Have you ever heard the saying “he is a natural born leader”? Is leadership genetic or an acquired skill set? This debate has been raging for decades and in today’s membership climate, it is more relevant than ever.
The fact of the matter is that leadership is an acquired skill set but it is not easily acquired. It requires work, research, studying, and practice every day. It includes skills such as public relations, project management, and and time management.
So the next logical question is whether you belong to a lodge or chapter that hurries every warm body through the line? A member is raised to the sublime degree of Master Mason and becomes Worshipful Master in 2 to 3 years. Does that scenario benefit the craft? ABSOLUTELY NOT! Freemasonry will not improve until the leadership improves.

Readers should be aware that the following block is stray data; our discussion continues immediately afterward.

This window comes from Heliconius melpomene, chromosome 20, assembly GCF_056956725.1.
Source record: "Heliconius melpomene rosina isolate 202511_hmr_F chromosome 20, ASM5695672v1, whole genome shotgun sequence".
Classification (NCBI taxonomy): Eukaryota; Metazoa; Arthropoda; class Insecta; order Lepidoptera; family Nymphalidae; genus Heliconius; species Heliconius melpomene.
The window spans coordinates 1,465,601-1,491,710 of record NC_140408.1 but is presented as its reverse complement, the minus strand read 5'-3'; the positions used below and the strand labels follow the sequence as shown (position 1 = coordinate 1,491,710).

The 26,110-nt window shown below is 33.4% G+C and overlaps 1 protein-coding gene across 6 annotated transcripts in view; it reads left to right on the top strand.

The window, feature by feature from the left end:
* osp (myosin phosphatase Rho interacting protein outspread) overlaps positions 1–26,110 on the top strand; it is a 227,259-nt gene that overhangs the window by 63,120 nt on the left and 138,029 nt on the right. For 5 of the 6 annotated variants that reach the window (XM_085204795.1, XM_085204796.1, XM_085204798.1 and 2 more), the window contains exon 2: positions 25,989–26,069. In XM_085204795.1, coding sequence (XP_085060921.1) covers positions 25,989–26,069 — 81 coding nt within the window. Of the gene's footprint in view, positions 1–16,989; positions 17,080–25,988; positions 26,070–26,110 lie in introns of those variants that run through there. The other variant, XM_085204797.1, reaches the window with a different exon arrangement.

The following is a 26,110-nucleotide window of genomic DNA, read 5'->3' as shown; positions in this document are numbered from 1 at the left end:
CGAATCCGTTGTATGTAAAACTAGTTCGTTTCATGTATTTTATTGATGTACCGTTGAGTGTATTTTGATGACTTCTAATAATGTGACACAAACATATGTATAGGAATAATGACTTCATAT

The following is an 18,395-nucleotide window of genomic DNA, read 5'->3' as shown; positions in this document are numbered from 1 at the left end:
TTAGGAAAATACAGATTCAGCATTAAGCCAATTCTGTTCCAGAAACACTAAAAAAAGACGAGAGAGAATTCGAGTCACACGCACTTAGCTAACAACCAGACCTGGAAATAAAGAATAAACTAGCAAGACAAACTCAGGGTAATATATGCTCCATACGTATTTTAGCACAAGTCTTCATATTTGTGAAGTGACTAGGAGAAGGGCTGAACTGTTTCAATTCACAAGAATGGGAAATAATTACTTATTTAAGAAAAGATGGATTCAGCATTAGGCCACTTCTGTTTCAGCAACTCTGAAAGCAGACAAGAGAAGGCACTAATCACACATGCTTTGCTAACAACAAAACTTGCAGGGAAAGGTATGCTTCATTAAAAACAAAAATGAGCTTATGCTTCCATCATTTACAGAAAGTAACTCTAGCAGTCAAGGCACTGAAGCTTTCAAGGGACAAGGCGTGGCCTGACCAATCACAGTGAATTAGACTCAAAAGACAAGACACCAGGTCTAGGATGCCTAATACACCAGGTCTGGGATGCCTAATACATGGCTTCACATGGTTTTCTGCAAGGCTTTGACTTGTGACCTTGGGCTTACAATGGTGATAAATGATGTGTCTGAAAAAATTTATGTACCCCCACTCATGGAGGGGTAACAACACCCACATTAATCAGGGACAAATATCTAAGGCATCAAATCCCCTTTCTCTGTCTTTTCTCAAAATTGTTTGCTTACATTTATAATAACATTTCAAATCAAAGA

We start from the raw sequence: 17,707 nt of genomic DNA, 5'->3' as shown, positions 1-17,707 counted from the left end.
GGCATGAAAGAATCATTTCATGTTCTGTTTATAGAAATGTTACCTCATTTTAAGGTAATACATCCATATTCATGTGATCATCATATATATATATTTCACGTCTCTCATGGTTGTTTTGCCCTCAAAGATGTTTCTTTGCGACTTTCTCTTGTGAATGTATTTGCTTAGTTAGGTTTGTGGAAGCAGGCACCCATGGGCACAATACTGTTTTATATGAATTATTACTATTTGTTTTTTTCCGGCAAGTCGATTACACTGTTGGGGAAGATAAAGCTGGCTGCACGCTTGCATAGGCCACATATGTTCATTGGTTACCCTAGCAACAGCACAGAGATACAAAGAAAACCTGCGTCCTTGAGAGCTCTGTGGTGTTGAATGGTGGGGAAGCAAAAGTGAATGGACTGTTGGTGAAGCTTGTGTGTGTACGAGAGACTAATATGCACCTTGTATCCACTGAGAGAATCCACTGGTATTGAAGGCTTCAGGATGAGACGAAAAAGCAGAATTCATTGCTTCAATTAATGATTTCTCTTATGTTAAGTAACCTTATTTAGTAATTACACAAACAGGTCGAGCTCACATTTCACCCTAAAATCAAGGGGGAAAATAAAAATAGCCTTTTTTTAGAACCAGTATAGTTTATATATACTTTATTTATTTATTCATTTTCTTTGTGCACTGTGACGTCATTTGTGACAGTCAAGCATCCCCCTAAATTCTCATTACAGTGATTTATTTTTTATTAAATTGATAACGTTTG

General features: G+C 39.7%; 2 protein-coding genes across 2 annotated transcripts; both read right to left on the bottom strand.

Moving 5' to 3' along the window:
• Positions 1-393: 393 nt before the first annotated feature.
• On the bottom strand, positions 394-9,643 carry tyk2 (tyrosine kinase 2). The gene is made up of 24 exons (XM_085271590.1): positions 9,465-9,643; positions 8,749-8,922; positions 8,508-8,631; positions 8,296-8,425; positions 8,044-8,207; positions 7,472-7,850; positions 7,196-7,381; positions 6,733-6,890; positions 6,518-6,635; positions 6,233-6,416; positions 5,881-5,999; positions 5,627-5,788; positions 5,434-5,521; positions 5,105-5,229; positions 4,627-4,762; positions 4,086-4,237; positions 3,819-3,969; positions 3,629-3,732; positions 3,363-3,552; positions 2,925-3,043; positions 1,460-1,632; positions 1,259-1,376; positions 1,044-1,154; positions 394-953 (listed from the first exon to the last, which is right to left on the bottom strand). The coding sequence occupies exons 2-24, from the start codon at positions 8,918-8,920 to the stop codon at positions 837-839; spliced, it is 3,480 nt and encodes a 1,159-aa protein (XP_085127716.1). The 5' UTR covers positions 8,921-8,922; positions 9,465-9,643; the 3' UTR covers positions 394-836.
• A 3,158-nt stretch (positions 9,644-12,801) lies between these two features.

So how does one acquire this skill set? First and foremost, take every course your grand jurisdiction offers. In NY start with the LDC-8 or MDC and work your way up to the Road To The East, Master’s Chair, and IDC. If you don’t know what these courses are, ask your DDGM or Grand Lodge Staff Officer. Join a reading program. The Livingston Library in NY has a series of reading programs that are virtually free.
Go to your library and read everything you can find on leadership. Start with the old timers like Napoleon Hill or Zig Zigler, and move on to Anthony Robbins or Brian Tracey. If you read an hour a day, you will be on the top of the leadership heap in just 3 years.
Talk to the leadership in your lodge and district. Don’t be afraid to ask questions or offer suggestions. Leadership is a trial and error process. Observe your own lodge and make a note of what works and what doesn’t work.
Finally, join blogs and forums and ask questions. Comment on posts and save the good ones for future reference.
So what are you waiting for? Have you started yet?